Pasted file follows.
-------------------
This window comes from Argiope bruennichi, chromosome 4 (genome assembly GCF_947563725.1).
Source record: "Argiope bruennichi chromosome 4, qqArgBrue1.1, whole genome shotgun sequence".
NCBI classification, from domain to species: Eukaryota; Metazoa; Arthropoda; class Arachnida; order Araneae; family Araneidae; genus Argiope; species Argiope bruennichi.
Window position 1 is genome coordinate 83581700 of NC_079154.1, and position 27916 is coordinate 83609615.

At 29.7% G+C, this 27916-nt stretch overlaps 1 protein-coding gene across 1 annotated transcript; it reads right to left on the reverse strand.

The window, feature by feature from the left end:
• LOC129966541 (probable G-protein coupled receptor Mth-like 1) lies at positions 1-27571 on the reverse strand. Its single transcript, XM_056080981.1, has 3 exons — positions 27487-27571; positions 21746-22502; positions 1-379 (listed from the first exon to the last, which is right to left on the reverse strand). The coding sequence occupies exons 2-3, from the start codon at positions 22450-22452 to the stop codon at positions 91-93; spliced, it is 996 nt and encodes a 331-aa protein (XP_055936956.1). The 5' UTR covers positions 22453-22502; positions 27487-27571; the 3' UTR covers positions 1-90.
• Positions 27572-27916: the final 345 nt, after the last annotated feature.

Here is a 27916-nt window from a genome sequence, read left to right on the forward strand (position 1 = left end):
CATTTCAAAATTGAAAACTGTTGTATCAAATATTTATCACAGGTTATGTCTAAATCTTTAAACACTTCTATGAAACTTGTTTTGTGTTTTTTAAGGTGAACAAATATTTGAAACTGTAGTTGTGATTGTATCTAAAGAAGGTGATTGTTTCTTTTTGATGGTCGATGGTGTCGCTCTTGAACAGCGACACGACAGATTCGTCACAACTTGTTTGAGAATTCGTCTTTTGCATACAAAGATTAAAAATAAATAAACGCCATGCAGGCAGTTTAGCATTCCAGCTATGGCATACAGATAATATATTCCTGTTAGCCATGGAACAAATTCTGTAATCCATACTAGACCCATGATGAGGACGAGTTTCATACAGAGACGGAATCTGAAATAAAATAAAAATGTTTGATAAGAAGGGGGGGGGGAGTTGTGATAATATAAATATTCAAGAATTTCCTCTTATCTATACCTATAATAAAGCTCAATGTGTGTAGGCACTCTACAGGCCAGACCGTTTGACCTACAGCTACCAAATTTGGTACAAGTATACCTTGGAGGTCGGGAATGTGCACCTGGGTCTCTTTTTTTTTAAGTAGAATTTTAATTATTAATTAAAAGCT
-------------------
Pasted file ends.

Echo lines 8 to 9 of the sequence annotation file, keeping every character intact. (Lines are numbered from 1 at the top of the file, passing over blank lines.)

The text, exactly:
• Positions 27572-27916: the final 345 nt, after the last annotated feature.

Here is a 27916-nt window from a genome sequence, read left to right on the forward strand (position 1 = left end):